CLA Member of the Year

By Bob Nieman, CLA Member posted 11 days ago

  
An Interview with Chicago Multi-Store Owner Paul Hansen

Paul Hansen is a third-generation laundry owner who owns six vended laundries in Chicago. He also currently serves as the president of the Illinois Coin Laundry Association.

This past June, at the Clean Show in Las Vegas, Hansen was named the Coin Laundry Association’s Member of the Year.

How did you first get involved with the Coin Laundry Association?

When I was just out of college, someone asked me to be on the Board of Directors of the CLA’s Illinois affiliate. I did that for a while. However, over the years, I kind of fell away from it.

Then, about five years ago, the Illinois CLA’s president at the time, Karl Keefer, asked me if I wanted to be on the ILCLA Board again. I did, and after a while, I eventually took over as president of the group, once Karl decided to step away from that role. He and I both felt it was important to maintain a strong state association, and I’m honored to serve as its current president – especially with all of the issues that are hitting the laundry industry in Chicago, as well as throughout the state, these days.

Of course, I’ve also been involved with the national CLA since I’ve been a vended laundry owner. I go to the Clean Show. I went to the Excellence in Laundry Conference last year, and I hope to go again next year. I use the association’s online forum daily. I’ve used many of the reports and other products that the CLA makes available to members. And, of course, I’m a regular reader of PlanetLaundry magazine.

You literally grew up in the laundromat business. What was that like?

That’s true. I’m a third-generation laundry owner. In fact, for the first eight months of my life, I lived in an apartment on Chicago’s south side that was located above a laundromat my grandfather, Al Voll, owned. In addition, two of my uncles were in the laundry business in Chicago for a while, and then in the 1970s, they moved to Florida and went into business down there.

And, of course, my dad, Chuck Hansen, also got into the business in the late 1970s and was a very successful and innovative operator in the Chicago market for years. So, I kind of grew up in the business.

When it was time to choose your own career path, what attracted you to the laundry business?

I had gotten into the business right out of college for a while. However, at the time, it really wasn’t a good fit for me. I was busy earning my master’s degree, and I ended up working in the accounting field for a number of years.

But, throughout that time, I still had that entrepreneurial spirit – I always wanted to have my own business. Then, in 1999, I had an opportunity to buy a small store. My wife, Jennifer, and I discussed it, and I told her that I really wanted to do this full time. So, we did – and our business has grown from there. We currently own six vended laundries in Chicago.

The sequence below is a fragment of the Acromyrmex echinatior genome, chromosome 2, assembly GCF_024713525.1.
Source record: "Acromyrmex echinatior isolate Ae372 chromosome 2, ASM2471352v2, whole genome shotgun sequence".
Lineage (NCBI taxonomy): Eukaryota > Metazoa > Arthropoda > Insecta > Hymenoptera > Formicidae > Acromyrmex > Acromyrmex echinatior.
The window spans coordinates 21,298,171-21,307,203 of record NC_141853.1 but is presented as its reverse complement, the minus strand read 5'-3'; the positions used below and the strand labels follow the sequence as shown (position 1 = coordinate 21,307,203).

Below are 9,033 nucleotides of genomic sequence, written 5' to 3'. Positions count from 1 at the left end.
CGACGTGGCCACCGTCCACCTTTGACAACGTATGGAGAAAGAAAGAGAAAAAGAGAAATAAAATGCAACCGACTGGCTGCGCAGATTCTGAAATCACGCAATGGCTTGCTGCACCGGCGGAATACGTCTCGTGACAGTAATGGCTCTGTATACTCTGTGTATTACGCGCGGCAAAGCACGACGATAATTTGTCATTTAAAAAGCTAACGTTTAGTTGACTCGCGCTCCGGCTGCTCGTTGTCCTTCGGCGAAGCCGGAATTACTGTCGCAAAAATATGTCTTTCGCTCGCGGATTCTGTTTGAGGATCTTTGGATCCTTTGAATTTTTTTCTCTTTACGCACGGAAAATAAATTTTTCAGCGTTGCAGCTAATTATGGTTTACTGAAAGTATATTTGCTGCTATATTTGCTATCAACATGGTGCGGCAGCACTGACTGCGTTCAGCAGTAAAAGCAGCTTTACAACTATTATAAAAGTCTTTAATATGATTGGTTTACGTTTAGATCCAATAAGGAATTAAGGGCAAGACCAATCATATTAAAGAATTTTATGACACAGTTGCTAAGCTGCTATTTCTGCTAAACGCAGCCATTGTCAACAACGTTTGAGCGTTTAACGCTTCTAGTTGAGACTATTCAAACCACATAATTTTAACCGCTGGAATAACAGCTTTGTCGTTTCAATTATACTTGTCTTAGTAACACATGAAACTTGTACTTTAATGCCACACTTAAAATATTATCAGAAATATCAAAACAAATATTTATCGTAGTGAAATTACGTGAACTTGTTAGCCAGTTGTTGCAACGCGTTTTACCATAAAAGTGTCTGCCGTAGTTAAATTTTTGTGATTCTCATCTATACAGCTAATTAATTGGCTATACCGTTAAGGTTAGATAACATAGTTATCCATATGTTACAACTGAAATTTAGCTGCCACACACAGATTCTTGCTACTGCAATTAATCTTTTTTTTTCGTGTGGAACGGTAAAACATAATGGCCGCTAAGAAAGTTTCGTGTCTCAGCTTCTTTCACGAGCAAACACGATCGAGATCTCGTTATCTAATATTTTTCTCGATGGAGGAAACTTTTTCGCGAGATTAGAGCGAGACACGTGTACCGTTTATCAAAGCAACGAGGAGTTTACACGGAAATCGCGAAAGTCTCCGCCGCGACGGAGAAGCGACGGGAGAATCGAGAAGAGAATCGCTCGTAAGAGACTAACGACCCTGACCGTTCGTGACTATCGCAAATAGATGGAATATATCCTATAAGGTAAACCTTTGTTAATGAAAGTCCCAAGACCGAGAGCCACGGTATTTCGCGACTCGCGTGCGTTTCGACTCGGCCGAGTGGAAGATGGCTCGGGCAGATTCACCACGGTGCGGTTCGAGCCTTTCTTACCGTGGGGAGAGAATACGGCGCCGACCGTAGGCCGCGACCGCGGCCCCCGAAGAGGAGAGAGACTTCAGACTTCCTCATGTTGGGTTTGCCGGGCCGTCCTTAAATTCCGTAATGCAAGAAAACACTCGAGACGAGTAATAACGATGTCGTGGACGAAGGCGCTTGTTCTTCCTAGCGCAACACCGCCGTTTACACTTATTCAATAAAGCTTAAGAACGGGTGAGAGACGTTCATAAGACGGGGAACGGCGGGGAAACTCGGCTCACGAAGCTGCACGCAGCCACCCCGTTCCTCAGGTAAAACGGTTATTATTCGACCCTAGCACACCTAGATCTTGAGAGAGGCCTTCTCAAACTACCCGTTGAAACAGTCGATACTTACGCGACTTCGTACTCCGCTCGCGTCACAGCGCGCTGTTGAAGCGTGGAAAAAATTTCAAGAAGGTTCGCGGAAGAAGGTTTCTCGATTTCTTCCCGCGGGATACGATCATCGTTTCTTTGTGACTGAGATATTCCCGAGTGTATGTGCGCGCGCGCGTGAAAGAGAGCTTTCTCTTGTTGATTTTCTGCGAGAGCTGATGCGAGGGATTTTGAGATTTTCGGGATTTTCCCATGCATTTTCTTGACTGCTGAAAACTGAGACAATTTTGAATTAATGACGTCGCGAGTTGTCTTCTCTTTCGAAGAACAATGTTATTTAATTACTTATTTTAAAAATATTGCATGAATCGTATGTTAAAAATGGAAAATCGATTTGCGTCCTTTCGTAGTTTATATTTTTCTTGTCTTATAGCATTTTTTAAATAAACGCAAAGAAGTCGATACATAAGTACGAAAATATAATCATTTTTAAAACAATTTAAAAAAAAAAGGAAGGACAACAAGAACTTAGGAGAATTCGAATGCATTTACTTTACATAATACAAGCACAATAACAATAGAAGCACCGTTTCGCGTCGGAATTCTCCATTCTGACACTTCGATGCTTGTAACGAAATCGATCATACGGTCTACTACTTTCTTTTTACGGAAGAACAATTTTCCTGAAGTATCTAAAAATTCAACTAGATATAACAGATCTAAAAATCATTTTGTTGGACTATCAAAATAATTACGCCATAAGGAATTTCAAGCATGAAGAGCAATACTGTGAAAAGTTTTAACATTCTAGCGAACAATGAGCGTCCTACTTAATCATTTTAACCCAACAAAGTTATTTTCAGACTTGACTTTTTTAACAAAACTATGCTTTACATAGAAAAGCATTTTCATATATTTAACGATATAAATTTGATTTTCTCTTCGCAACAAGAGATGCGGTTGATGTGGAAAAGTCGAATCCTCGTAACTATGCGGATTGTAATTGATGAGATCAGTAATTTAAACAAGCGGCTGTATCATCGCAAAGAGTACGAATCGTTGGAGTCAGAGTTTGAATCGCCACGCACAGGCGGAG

What business lessons did you learn from your father and grandfather?

I definitely learned the importance of having a clean, bright-looking laundromat and of offering a great customer experience.

Plus, my dad was an innovator. He would take small-format stores, which weren’t well-maintained or sometimes even attended, and he would turn them into successful, larger-format operations. He had almost an obsession with cleanliness – constantly repairing things, constantly upgrading, constantly experimenting with new innovations. I try to do that as well; I’m always looking for something different that people haven’t seen before that will make the experience a little better for my customers.

In what ways are you a different kind of laundry operator from your father?

I’m different just by virtue of the fact that this is a different era. My father didn’t go to college, and he wasn’t much of a “numbers guy.” By contrast, I’ve got an accounting background, so I’m a little bit more analytical.

I tend to look at things a bit differently. My dad went more from his gut with regard to selecting store locations and so on – and his gut was always right. However, for me, I have to put it to paper, actually write it out. What do I have to do? How much do I have to make? What’s the cost going to be? I’m a little more analytical that way.

What are the keys to success in today’s self-service laundry industry?

Today, you really have to have a laser focus on the bottom line, because the margins have shrunk so much. In the past, especially in my dad’s era, the margins were so large that owners could afford a little bit of waste – not that it was a good thing, but it wasn’t a disaster. Now, you’ve got to really hone in on that bottom line and look for every area in which you can save a few dollars in order to make a profit.

Clearly, that involves maintaining your equipment, as well as constantly upgrading it to have the most modern machines available so that you can squeeze down your utility usage. That is a major key to success.